- a mounted gun for firing heavy projectiles; a gun, howitzer, or mortar.
- British Machinery. quill(def 10).
- Armor. a cylindrical or semicylindrical piece of plate armor for the upper arm or forearm; a vambrace or rerebrace.
- Also called cannon bit, canon bit. a round bit for a horse.
- the part of a bit that is in the horse's mouth.
- (on a bell) the metal loop by which a bell is hung.
- British. a carom in billiards.
- Underworld Slang. a pickpocket.
- to discharge cannon.
- British. to make a carom in billiards.
Origin of cannon
- Annie Jump [juhmp] /dʒʌmp/, 1863–1941, U.S. astronomer.
- Joseph Gur·ney [gur-nee] /ˈgɜr ni/, Uncle Joe, 1836–1926, U.S. politician and legislator.
Examples from the Web for cannon
Contemporary Examples of cannon
The lack of a cannon is a particular problem, as the F-35 is being counted on to help out infantrymen under fire.New U.S. Stealth Jet Can’t Fire Its Gun Until 2019
December 31, 2014
Another common prank was to spin the cannon in the direction of the major, causing him to leap out of the way.Stonewall Jackson, VMI’s Most Embattled Professor
S. C. Gwynne
November 29, 2014
As a prolific and early entry in the cannon of television drama, The Twilight Zone never fully disappeared from the airwaves.How a War-Weary Vet Created ‘The Twilight Zone’
November 13, 2014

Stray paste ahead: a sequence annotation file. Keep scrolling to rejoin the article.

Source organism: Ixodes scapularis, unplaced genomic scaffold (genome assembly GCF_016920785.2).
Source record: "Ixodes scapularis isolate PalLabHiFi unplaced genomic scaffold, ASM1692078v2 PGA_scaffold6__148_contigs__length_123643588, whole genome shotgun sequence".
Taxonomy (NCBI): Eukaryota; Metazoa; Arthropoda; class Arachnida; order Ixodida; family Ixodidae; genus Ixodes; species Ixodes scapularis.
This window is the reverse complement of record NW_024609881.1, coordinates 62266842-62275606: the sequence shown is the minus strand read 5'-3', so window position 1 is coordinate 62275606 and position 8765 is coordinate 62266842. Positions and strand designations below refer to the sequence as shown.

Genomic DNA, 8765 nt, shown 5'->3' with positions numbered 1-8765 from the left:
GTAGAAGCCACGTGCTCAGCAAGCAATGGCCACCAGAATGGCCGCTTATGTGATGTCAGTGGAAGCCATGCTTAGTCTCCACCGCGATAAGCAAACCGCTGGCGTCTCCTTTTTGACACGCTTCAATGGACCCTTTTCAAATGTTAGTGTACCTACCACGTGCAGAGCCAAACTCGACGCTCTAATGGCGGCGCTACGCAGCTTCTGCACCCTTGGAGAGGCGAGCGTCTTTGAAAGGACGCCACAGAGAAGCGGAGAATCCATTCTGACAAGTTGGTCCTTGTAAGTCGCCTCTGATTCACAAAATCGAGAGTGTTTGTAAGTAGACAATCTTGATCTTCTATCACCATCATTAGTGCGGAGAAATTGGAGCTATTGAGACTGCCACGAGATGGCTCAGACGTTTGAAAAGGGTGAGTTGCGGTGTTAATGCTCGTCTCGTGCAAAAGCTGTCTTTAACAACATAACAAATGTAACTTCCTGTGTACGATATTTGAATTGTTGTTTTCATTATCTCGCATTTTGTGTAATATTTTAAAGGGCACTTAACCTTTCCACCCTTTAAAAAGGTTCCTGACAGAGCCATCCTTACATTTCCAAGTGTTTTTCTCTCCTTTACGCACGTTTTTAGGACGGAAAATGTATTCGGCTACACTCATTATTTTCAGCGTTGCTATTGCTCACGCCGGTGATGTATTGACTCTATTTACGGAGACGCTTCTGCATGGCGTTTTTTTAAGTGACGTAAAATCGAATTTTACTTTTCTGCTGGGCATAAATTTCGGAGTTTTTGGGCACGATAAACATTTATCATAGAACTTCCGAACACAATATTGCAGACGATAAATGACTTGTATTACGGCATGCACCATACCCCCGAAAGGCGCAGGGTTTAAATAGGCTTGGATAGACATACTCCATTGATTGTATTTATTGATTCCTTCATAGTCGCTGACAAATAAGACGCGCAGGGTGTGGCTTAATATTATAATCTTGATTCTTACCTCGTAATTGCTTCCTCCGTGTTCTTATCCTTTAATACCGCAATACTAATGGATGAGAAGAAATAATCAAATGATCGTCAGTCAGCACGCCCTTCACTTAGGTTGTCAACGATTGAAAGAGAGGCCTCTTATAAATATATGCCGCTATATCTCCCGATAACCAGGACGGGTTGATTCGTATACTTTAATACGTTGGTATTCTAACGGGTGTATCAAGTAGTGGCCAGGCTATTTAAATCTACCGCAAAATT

Cannon revealed that, "we have been living in separate houses for a few months."Nick Cannon’s Not a Gigolo, But He Had Sex with Kim Kardashian
August 22, 2014
Once the indictment dropped, Cannon quickly resigned his office.The Big Dreams of Corrupt Politicians
March 27, 2014
Historical Examples of cannon
Christina is a soldier's daughter, and must learn to bear the noise of cannon.Biographical Stories
Yes, madame; I wish it were a cannon in defence of La Pologne.Night and Morning, Complete
My heart began suddenly to feel like a cannon ball, in my breast.It Happened in Egypt
C. N. Williamson
And the thunder of galloping hoofs was more menacing than that of the cannon.
The reports of the rifles and cannon kept every one alert and watchful.
- an automatic aircraft gun of large calibre
- history a heavy artillery piece consisting of a metal tube mounted on a carriage
- a heavy tube or drum, esp one that can rotate freely on the shaft by which it is supported
- the metal loop at the top of a bell, from which it is suspended
- See cannon bone
- a shot in which the cue ball is caused to contact one object ball after another
- the points scored by thisUsual US and Canadian word: carom
- a rebound or bouncing back, as of a ball off a wall
- either of the two parts of a vambrace
- (intr often foll by into) to collide (with)
- short for cannonade
- (intr) billiards to make a cannon
Word Origin for cannon
Word Origin and History for cannon
c.1400, "tube for projectiles," from Anglo-French canon, Old French canon (14c.), from Italian cannone "large tube, barrel," augmentative of Latin canna "reed, tube" (see cane (n.)). Meaning "large ordnance piece," the main modern sense, is from 1520s. Spelling not differentiated from canon till c.1800. Cannon fodder (1891) translates German kanonenfutter (cf. Shakespeare's food for powder in "I Hen. IV").
- American astronomer noted for her work on classifying stellar spectra. Cannon classified the spectra of 225,300 stars brighter than magnitude 8.5, as well as 130,000 fainter stars.